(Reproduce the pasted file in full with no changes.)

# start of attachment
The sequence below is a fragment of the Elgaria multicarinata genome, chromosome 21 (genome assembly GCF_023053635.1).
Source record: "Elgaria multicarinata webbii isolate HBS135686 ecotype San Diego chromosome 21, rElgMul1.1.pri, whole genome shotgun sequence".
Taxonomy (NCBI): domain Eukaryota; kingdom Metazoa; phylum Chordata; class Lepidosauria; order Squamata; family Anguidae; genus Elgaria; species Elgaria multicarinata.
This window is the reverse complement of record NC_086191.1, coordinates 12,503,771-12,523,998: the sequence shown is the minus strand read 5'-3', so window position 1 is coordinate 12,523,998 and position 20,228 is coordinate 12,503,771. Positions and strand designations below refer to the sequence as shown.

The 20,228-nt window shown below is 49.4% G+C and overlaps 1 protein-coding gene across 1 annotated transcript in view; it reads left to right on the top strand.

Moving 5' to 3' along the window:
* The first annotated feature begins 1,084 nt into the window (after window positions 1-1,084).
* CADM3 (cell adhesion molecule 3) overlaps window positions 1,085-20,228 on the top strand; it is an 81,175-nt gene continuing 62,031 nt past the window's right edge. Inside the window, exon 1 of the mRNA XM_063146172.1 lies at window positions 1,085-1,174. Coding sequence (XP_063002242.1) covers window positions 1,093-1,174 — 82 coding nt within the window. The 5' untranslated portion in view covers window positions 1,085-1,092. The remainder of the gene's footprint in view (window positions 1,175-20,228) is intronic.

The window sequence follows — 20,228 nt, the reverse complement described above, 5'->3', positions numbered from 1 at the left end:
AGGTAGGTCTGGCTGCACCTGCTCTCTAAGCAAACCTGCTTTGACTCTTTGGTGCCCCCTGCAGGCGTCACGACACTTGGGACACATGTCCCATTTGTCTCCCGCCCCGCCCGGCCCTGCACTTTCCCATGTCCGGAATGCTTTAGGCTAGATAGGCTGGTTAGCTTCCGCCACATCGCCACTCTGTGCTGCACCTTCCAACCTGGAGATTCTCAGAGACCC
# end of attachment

The sequence below is a fragment of the Elgaria multicarinata genome, chromosome 21 (genome assembly GCF_023053635.1).
Source record: "Elgaria multicarinata webbii isolate HBS135686 ecotype San Diego chromosome 21, rElgMul1.1.pri, whole genome shotgun sequence".
Taxonomy (NCBI): domain Eukaryota; kingdom Metazoa; phylum Chordata; class Lepidosauria; order Squamata; family Anguidae; genus Elgaria; species Elgaria multicarinata.
This window is the reverse complement of record NC_086191.1, coordinates 12,503,771-12,523,998: the sequence shown is the minus strand read 5'-3', so window position 1 is coordinate 12,523,998 and position 20,228 is coordinate 12,503,771. Positions and strand designations below refer to the sequence as shown.

The 20,228-nt window shown below is 49.4% G+C and overlaps 1 protein-coding gene across 1 annotated transcript in view; it reads left to right on the top strand.

Moving 5' to 3' along the window:
* The first annotated feature begins 1,084 nt into the window (after window positions 1-1,084).
* CADM3 (cell adhesion molecule 3) overlaps window positions 1,085-20,228 on the top strand; it is an 81,175-nt gene continuing 62,031 nt past the window's right edge. Inside the window, exon 1 of the mRNA XM_063146172.1 lies at window positions 1,085-1,174. Coding sequence (XP_063002242.1) covers window positions 1,093-1,174 — 82 coding nt within the window. The 5' untranslated portion in view covers window positions 1,085-1,092. The remainder of the gene's footprint in view (window positions 1,175-20,228) is intronic.

The window sequence follows — 20,228 nt, the reverse complement described above, 5'->3', positions numbered from 1 at the left end:
AGGTAGGTCTGGCTGCACCTGCTCTCTAAGCAAACCTGCTTTGACTCTTTGGTGCCCCCTGCAGGCGTCACGACACTTGGGACACATGTCCCATTTGTCTCCCGCCCCGCCCGGCCCTGCACTTTCCCATGTCCGGAATGCTTTAGGCTAGATAGGCTGGTTAGCTTCCGCCACATCGCCACTCTGTGCTGCACCTTCCAACCTGGAGATTCTCAGAGACCC